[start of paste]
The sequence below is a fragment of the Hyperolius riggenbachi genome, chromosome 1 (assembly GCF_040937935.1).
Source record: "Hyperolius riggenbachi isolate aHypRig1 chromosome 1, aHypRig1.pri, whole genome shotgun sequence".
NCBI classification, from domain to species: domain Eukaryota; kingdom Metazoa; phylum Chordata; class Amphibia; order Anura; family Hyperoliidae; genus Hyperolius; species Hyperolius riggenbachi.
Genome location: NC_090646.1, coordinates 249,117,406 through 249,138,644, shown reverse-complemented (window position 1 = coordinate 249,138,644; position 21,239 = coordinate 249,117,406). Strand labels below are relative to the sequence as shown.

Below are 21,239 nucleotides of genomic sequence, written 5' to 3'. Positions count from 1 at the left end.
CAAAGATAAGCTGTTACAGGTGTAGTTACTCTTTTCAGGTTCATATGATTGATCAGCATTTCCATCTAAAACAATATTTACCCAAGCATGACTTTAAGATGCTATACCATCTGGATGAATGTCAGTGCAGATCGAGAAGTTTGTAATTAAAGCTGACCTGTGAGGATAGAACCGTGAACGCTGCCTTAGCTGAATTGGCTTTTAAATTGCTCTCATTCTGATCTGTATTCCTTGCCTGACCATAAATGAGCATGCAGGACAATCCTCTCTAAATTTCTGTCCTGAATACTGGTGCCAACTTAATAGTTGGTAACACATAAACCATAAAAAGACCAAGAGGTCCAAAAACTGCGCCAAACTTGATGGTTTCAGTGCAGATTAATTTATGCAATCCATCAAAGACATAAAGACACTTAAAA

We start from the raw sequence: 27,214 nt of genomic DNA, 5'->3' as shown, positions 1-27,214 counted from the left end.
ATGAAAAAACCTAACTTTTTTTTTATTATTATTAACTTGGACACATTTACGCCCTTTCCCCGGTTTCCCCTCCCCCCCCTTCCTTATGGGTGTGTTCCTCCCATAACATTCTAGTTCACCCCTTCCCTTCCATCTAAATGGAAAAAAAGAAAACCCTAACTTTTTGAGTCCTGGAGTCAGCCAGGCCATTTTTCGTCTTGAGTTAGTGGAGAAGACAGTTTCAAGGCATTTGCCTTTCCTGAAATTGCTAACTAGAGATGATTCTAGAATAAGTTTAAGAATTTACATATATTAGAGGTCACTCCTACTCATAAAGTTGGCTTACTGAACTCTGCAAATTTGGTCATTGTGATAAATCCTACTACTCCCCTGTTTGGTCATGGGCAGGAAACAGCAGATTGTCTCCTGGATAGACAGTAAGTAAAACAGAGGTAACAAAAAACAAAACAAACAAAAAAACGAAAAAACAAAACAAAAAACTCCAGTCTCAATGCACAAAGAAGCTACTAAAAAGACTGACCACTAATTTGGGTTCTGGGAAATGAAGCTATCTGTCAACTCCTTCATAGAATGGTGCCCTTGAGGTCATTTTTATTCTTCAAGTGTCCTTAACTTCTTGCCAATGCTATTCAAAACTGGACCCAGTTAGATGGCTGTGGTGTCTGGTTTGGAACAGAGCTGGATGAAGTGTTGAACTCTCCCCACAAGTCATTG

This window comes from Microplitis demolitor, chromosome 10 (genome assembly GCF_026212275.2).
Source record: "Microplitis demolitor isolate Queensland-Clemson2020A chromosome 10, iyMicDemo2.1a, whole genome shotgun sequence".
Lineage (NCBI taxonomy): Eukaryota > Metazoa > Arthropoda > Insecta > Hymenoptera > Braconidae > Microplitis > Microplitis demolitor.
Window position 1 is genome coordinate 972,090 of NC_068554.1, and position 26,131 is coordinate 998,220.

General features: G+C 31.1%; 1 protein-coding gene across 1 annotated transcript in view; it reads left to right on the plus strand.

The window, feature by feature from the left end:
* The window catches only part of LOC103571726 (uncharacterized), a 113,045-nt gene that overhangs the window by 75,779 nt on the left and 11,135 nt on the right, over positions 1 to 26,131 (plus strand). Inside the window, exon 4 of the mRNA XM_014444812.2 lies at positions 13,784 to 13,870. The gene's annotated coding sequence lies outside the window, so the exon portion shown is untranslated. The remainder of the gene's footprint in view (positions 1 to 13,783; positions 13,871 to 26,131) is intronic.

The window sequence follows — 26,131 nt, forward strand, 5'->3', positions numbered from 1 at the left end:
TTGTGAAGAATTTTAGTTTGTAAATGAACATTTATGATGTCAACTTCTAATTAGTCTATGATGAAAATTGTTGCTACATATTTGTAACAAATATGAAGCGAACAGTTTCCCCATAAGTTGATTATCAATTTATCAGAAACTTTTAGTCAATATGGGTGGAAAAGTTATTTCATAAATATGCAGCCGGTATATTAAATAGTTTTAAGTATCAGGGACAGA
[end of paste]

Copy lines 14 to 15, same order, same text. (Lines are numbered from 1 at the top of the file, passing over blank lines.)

The window, feature by feature from the left end:
* The window catches only part of LOC103571726 (uncharacterized), a 113,045-nt gene that overhangs the window by 75,779 nt on the left and 11,135 nt on the right, over positions 1 to 26,131 (plus strand). Inside the window, exon 4 of the mRNA XM_014444812.2 lies at positions 13,784 to 13,870. The gene's annotated coding sequence lies outside the window, so the exon portion shown is untranslated. The remainder of the gene's footprint in view (positions 1 to 13,783; positions 13,871 to 26,131) is intronic.